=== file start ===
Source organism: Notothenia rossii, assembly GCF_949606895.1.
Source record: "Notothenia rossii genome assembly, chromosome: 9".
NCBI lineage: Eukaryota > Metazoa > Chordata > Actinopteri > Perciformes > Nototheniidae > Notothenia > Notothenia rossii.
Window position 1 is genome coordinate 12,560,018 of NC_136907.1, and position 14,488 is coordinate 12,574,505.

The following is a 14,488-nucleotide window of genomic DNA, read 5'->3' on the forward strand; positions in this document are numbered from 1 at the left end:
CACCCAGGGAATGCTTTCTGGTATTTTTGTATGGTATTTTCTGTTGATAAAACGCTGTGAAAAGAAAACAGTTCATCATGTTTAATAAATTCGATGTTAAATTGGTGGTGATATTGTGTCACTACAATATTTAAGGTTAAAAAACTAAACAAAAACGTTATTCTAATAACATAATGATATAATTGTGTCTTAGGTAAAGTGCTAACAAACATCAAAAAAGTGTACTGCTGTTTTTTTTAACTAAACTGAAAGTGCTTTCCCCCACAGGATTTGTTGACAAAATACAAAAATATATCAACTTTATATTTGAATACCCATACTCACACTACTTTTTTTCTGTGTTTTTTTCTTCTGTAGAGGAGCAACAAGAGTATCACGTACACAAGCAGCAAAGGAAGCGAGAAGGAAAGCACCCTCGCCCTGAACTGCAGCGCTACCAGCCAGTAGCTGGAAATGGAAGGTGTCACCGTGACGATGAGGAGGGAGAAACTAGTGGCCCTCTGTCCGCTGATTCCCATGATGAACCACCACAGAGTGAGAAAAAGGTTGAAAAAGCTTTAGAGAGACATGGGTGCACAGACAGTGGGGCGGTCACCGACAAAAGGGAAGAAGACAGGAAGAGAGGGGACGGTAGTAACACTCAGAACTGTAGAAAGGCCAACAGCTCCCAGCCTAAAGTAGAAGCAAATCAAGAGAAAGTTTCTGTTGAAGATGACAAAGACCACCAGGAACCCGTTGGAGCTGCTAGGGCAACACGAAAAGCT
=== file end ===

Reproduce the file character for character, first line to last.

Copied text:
Source organism: Notothenia rossii, assembly GCF_949606895.1.
Source record: "Notothenia rossii genome assembly, chromosome: 9".
NCBI lineage: Eukaryota > Metazoa > Chordata > Actinopteri > Perciformes > Nototheniidae > Notothenia > Notothenia rossii.
Window position 1 is genome coordinate 12,560,018 of NC_136907.1, and position 14,488 is coordinate 12,574,505.

The following is a 14,488-nucleotide window of genomic DNA, read 5'->3' on the forward strand; positions in this document are numbered from 1 at the left end:
CACCCAGGGAATGCTTTCTGGTATTTTTGTATGGTATTTTCTGTTGATAAAACGCTGTGAAAAGAAAACAGTTCATCATGTTTAATAAATTCGATGTTAAATTGGTGGTGATATTGTGTCACTACAATATTTAAGGTTAAAAAACTAAACAAAAACGTTATTCTAATAACATAATGATATAATTGTGTCTTAGGTAAAGTGCTAACAAACATCAAAAAAGTGTACTGCTGTTTTTTTTAACTAAACTGAAAGTGCTTTCCCCCACAGGATTTGTTGACAAAATACAAAAATATATCAACTTTATATTTGAATACCCATACTCACACTACTTTTTTTCTGTGTTTTTTTCTTCTGTAGAGGAGCAACAAGAGTATCACGTACACAAGCAGCAAAGGAAGCGAGAAGGAAAGCACCCTCGCCCTGAACTGCAGCGCTACCAGCCAGTAGCTGGAAATGGAAGGTGTCACCGTGACGATGAGGAGGGAGAAACTAGTGGCCCTCTGTCCGCTGATTCCCATGATGAACCACCACAGAGTGAGAAAAAGGTTGAAAAAGCTTTAGAGAGACATGGGTGCACAGACAGTGGGGCGGTCACCGACAAAAGGGAAGAAGACAGGAAGAGAGGGGACGGTAGTAACACTCAGAACTGTAGAAAGGCCAACAGCTCCCAGCCTAAAGTAGAAGCAAATCAAGAGAAAGTTTCTGTTGAAGATGACAAAGACCACCAGGAACCCGTTGGAGCTGCTAGGGCAACACGAAAAGCT